Monday, 19 August 2013

Bypassing an unpleasant controversy

So I've wasted hours of my life in pointless argument. People who know me may be less than surprised by this. I usually rather enjoy arguing, even at cross purposes, after a few drinks to bring all involved to the optimum level of incoherence and stubborn intransigence.

However, the argument of bike vs car is an especially unpleasant one that tends to bring out the most tribal and selfish attributes of both sides. As with most 'lifestyle' arguments it quickly devolves into a sprawling mess of interrelated issues. Ethics, environmentalism, safety, legality and anecdote intertwine as temperatures rise and everybody involved tries to justify their heart-felt beliefs and habits. It usually ends with hurt feelings all round along with a general nasty atmosphere.

So I was relieved to stumble across a tactic that bypasses all of these poorly understood and applied issues and reduces the debate to a single question. Probably I'm being as intolerant as everyone else but it is a question that is addressed to car drivers and will probably strongly appeal to cyclists and other road users.

The question is '... would you prefer X more cars instead'. Allowing for selective perception we can conservatively estimate that for every one cyclist/bus/motorbike that annoys a motorist there are four that they simply don't clock or have no problems with.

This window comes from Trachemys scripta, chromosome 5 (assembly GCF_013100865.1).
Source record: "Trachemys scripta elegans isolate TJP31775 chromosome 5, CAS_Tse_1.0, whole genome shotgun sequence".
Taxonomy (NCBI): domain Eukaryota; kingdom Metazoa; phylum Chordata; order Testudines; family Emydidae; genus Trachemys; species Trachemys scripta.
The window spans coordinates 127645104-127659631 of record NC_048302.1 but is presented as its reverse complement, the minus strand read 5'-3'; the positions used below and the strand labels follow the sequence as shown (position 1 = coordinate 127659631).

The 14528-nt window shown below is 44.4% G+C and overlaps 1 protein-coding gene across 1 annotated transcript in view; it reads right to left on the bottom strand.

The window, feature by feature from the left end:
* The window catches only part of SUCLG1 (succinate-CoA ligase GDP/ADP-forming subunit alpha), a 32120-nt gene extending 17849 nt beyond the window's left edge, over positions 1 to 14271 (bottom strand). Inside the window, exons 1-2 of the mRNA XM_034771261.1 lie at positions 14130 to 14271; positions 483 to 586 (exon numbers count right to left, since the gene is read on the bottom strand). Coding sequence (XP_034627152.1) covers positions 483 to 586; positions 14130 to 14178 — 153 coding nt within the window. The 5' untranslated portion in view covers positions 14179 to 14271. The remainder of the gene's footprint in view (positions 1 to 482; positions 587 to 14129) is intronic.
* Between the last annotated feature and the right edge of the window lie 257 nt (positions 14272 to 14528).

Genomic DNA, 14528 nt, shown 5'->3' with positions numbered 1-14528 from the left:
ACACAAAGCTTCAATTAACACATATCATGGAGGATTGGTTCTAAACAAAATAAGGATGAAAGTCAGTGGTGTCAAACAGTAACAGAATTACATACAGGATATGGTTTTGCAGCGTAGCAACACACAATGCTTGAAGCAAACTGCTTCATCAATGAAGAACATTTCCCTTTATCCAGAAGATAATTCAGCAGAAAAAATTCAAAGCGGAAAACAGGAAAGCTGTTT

Annoyed by the extra six seconds it takes you to pass a cyclist on a steep upwards stretch? Instead you could add another four cars to your traffic jam,

Inconvenienced by a bus rudely pulling out in front of you or taking a while to safely reach a bus stop? The alternative might be fifty more cars - enough to clog any main road.

The brilliant thing is that it doesn't work the other way round. Most bus passengers, cyclists and motorbike riders would be glad to see more people adopt their favoured mode of transport. For the former it could only bring ticket prices down (possible after a transition stage while the infrastructure began to benefit from increased revenue). For cyclists and motorbikes it would just lower the chance of accident or death. I don't think anyone would mourn the decreased emissions.  

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